The flu has been bad this year for sure. As a pest control services company in Connecticut during the winter months we encourage our employees to dress appropriately when traveling from customer to customer and to cover their ears when wearing a hat. So often times employees don't dress accordingly in the colder climates. Hand sanitizing is another area we focus on. All employees have bottles of hand sanitizers in their vehicles particularly those who are meeting with clients face to face to treat their home or business. We also encourage employees to stay home if they feel ill and to not come back to work too early. Take the needed time to recover from being ill. Proper diet and rest also is something we push.
I personally thing flu shots are waste of money. Here in UK they've spend like 300m last year on flu vaccines and only got 10000 people vaccinated, for some reason they don't want to do it. Also I during the winter season its hard to avoid colds and calling in sick, that's how it is, flu shots wont change much.
Great Article, I think it's very important for businesses to encourage employees to STAY HOME when they contract the Flu, it only makes it worse for the employer and employee's if the flu is brought to the office. We also have hand sanitizer place around the office and encourage everyone to use it. Thanks again for the post I think it's very important to promote a healthy office.
Great article, i especially agree with #2, I was at work yesterday and we had about 14 people come in to work with the flu. Thank God i didn't contract anything. Also, I went out later that night to a nightclub in NYC & noticed a lot of people coughing and sneezing. I honestly think people are doing the wrong thing by going out when they have the flu, same goes to employers that don't allow their employees to take a few days off! This should be one of those necessities. This post was edited to remove a link. Please review our Community Best Practices for more information about how best to participate in our online discussions. Thank you.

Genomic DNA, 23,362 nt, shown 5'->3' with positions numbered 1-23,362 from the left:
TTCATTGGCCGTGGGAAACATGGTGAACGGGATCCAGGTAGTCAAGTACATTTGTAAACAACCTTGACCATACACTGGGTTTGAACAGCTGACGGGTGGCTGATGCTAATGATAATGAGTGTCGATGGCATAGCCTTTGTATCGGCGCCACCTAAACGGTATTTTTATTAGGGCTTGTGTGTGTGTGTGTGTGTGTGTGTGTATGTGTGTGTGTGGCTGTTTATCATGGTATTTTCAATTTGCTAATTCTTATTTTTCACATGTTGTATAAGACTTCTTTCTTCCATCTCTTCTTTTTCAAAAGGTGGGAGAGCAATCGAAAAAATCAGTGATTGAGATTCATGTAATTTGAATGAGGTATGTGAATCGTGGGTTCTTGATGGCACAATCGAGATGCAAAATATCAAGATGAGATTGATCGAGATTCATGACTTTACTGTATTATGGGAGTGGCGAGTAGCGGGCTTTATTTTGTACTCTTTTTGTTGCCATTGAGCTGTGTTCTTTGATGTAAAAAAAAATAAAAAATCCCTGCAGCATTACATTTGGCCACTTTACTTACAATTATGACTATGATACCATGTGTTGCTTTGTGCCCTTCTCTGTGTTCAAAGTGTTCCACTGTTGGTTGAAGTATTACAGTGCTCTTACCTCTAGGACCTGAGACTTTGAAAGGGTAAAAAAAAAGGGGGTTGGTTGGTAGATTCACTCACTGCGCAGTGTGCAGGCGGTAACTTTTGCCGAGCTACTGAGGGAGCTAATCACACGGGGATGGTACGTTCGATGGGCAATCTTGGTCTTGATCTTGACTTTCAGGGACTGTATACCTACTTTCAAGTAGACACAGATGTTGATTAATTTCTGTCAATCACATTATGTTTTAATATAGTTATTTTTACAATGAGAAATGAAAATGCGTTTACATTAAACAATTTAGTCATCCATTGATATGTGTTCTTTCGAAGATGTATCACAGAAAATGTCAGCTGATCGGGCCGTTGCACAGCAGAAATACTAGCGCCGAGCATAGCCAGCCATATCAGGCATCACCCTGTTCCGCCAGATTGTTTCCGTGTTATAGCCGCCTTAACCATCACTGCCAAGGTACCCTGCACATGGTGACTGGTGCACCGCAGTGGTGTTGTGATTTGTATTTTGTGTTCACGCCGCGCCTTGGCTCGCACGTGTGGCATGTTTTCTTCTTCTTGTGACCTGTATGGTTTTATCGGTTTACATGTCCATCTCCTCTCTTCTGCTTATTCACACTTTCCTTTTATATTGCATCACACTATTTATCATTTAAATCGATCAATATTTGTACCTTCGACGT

As a small business owner, I know how badly flu season can hit a business' bottom line. Nevertheless, I think it is imperative that you give your employees time to recover from the flu BEFORE they come back to work and risk infecting their colleagues. Sometimes we are so anxious to have our key employees back, we become penny-wise and pound-foolish. One of my favorite strategies is to tell my employees to work like they were going on vacation the next day. They attend to the things that require their particular expertise/input and keep a running list of things that someone else might be able to do if that employee is on vacation (or has the flu) for a few days. If we all operate in pre-vacation mode, we stay focused on what's most important and develop contingencies in case we can't be there.
It's about contagion, too. We've all had "Kennel Cough" running around the office, the Flu is worse, it causes absenteeism and can be dangerous. Keep the workplace disinfected. You don't have to be a germaphobe, but step it up a bit during Flu Season. Have your cleaning crew use Isopropyl (Rubbing) Alcohol (99% is better than 70%) for wiping hard surfaces instead of their normal cleaning agents. Give Employees employees Handi-Wipes with Benzalkonium Chloride to wipe their Phone, keyboard and mouse at lunch and end of day. The CDC has recommended these easy steps to avoid the spread of the Flu  and kill the virus that cause Influenza... they're easy to follow and help keep your business staffed and running as usual.   This post was edited to remove a link. Please review our Community Best Practices for more information about how best to participate in our online discussions. Thank you.
Yea, these multinational organizations spread the contagious virus into the atmosphere to make people ill. Then they introduce some costly vaccinations for them. Can't believe we humans can go too low for money.
In my view the PLI or the performance linked incentive would also entice the employees to perform better. You need to monitor on how much an effort is getting the effective response. The Flu approach was welcoming one and you delineated a nice glossary of discussion regarding that.